Bradley Manning’s New Charges: “Bringing Discredit upon the Armed Forces”

Aside from learning that we–the recipients of a bunch of information Bradley Manning is alleged to have leaked–are the enemy, what did we learn from the new charges the government filed against Bradley Manning yesterday? Most of the charges say the information Manning allegedly leaked were of a nature that they would bring discredit upon the armed forces. Heh.

Here’s a summary of the charges, with my comments (note, these are all allegations–I won’t repeat that remind with each charge, but please keep it in mind):

Charge I; Article 104: Between November 1, 2009 and May 27, 2010, giving intelligence to the enemy, through indirect means.

Note, here’s how that article defines “enemy:”

“Enemy” includes (not only) organized opposing forces in time of war, (but also any other hostile body that our forces may be opposing) (such as a rebellious mob or a band of renegades) (and includes civilians as well as members of military organizations). (“Enemy” is not restricted to the enemy government or its armed forces. All the citizens of one belligerent are enemies of the government and the citizens of the other.)

As I’ll discuss in a follow-up, I think they may be refusing to say who they consider the enemy in one more effort to tie Manning to Julian Assange. But since they don’t specify who the enemy is, we can just assume it is us.

Charge II, Article 134, Specification 1: “Wrongfully and wantonly” causing intelligence to be published in the internet.

This one, it seems to me, might be broad enough to trouble the newspapers that have published the cables.

Charge II, Specification 2: Between February 15 and April 5, 2010, transmitting the Collateral Murder video to someone not entitled to receive it.

The date on this is interesting: WikiLeaks was already boasting of having a video on January 8, and they announced decrypting it (which was a ruse–it was not encrypted) on February 20, which correlates with the timing Manning described in the chat logs. I wonder if the government hasn’t been able to pinpoint when this was transmitted?

Charge II, Specification 3: Between March 22 and 26, 2010, transmitting more than one classified memo to someone not entitled to receive it.

On March 23, the WL twitter feed announced, “We know our possession of the decrypted airstrike video is now being discussed at the highest levels of US command.” This was the time period when it appears Manning, according to the chat logs, was tracking the surveillance of Assange. I suspect this reference pertains to this information.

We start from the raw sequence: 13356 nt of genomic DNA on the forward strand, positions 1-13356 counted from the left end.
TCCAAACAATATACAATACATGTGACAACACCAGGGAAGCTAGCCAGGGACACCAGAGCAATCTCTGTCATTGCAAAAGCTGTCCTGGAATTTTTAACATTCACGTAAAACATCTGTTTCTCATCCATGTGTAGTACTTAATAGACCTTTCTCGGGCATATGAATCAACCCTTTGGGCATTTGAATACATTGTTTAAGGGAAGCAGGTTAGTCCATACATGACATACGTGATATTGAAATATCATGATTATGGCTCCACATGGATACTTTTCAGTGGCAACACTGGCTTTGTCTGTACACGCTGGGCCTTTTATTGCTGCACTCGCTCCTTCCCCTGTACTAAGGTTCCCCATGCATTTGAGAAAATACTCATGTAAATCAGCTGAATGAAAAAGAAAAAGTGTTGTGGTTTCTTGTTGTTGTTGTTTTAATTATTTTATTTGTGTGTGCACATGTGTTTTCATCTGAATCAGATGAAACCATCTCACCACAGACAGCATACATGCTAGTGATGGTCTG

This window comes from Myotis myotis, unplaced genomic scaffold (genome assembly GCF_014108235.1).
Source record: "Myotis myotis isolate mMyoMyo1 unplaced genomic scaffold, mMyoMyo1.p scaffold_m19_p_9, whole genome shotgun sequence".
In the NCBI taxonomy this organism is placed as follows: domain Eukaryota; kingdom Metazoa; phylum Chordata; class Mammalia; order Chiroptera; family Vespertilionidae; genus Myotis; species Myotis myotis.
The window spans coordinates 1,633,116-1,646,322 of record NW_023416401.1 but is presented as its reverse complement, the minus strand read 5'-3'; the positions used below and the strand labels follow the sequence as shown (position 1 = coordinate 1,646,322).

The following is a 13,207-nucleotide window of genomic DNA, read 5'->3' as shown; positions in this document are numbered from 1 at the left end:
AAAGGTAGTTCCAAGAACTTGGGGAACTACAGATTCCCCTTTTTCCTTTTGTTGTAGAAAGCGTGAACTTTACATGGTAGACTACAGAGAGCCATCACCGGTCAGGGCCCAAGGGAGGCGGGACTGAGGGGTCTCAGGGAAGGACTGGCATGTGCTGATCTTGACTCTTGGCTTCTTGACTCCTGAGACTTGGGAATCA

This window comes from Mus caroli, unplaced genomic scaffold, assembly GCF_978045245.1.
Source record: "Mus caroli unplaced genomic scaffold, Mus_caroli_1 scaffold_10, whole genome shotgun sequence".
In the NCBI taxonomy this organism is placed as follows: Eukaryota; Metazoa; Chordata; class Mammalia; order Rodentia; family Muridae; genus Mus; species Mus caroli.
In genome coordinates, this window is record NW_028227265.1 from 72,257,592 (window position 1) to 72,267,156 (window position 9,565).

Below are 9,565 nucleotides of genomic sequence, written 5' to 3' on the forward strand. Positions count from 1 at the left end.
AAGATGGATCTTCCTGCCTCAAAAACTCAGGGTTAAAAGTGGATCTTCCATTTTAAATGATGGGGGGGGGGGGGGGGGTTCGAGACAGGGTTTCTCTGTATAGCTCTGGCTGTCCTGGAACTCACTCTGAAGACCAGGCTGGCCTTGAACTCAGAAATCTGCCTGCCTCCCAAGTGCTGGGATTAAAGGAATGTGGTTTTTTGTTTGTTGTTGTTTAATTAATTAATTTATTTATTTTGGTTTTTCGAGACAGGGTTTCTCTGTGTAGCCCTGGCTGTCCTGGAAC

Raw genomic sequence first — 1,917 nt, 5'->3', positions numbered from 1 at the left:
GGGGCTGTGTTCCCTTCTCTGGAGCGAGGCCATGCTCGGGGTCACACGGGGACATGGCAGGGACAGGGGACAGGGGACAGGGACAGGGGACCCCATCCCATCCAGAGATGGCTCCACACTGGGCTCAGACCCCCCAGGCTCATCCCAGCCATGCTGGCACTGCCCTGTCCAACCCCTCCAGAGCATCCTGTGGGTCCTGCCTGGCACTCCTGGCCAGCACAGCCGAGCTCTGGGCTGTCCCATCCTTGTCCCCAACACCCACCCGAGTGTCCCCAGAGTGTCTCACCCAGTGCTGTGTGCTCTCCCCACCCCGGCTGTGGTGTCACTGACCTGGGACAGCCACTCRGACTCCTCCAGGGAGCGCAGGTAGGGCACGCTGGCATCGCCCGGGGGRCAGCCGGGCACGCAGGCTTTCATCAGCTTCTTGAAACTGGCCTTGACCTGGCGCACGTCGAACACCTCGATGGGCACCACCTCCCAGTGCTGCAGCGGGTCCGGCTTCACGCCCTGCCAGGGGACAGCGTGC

Charge II, Specification 4: Between December 31, 2009 and January 5, 2010, getting the “Combined Information Data Network Exchange Iraq database” of more than 380,000 records.

This suggests the government believed Manning had this by the first few days of 2010.

Charge II, Specification 5: Between December 31, 2009 and February 9, 2010, transmitting more than 20 Iraq database cables to someone not authorized to receive them.

Charge II, Specification 6: Between December 31, 2009 and January 8, 2010, getting the “Combined Information Data Network Exchange Afghanistan database” of more than 90,000.

This suggests the government believes Manning got both the Afghan and Iraq database around the same time. Note, too, that Manning traveled to the US after this point.

Charge II, Specification 7: Between December 31, 2009 and February 9, 2010, transmitting more than 20 Afghan cables to someone not authorized to receive them.

Note the last date for transmission for both the Iraq and Afghan cables is the same–February 9.

Charge II, Specification 8: On March 8, 2010, take more than 700 records from a SOUTHCOM database.

This must be the Gitmo information that we have not yet seen. Interesting that they have an exact date for it.

Charge II, Specification 9: Between March 8 and May 27 transmit more than 3 of the SOUTHCOM (presumably, Gitmo) records to someone not authorized to receive them.

I find this one really interesting. They don’t charge any other documents we haven’t yet seen. So why do they believe Manning transmitted them with such specificity? Unless he leaked them to someone else–like Adrian Lamo.

Charge II, Specification 10: Between April 11 and May 27, 2010, transmitting more than 5 records relating to the US killing of up to 140 civilians in Garani, Afghanistan, on May 4, 2009.

Again, these are documents we have not yet seen. But they’re related to the Garani airstrike video which we have also not yet seen.

Charge II, Specification 11: Between November 1, 2009 and January 8, 2010, transmitting a file containing the video BE22 PAX.wmv to someone not authorized to receive it.

Given that this follows the reference to Garani-related documents and given that we’ve already seen reference to the Collateral Murder video, this must be the Garani video.

Charge II, Specification 12: Between March 28 and May 4, 2010, taking the Department of State Net-Centric Diplomacy database consisting of the 250,000 State cables.

Charge II, Specification 13: Between March 28 and May 27, 2010, transmitting mroe than 75 state department cables to someone not entitled to receive it.

In the first charge sheet, they charge Manning with transmitting 50 cables; this seems to be the same charge. Given that they charged that even before WL started leaking the State cables (that is, at that point they had no evidence WL had gotten the cables), I’ve always suspected this leak was to someone else, possibly Lamo.

Charge II, Specification 14: Between February 15 and February 18, 2010 transmitting the Rejkjavik-13 cable.

This is interesting because it was after Manning had returned to Iraq.

Charge II, Specification 15: Between February 15 and March 15, 2010, transmitting the US Army intelligence report on WikiLeaks.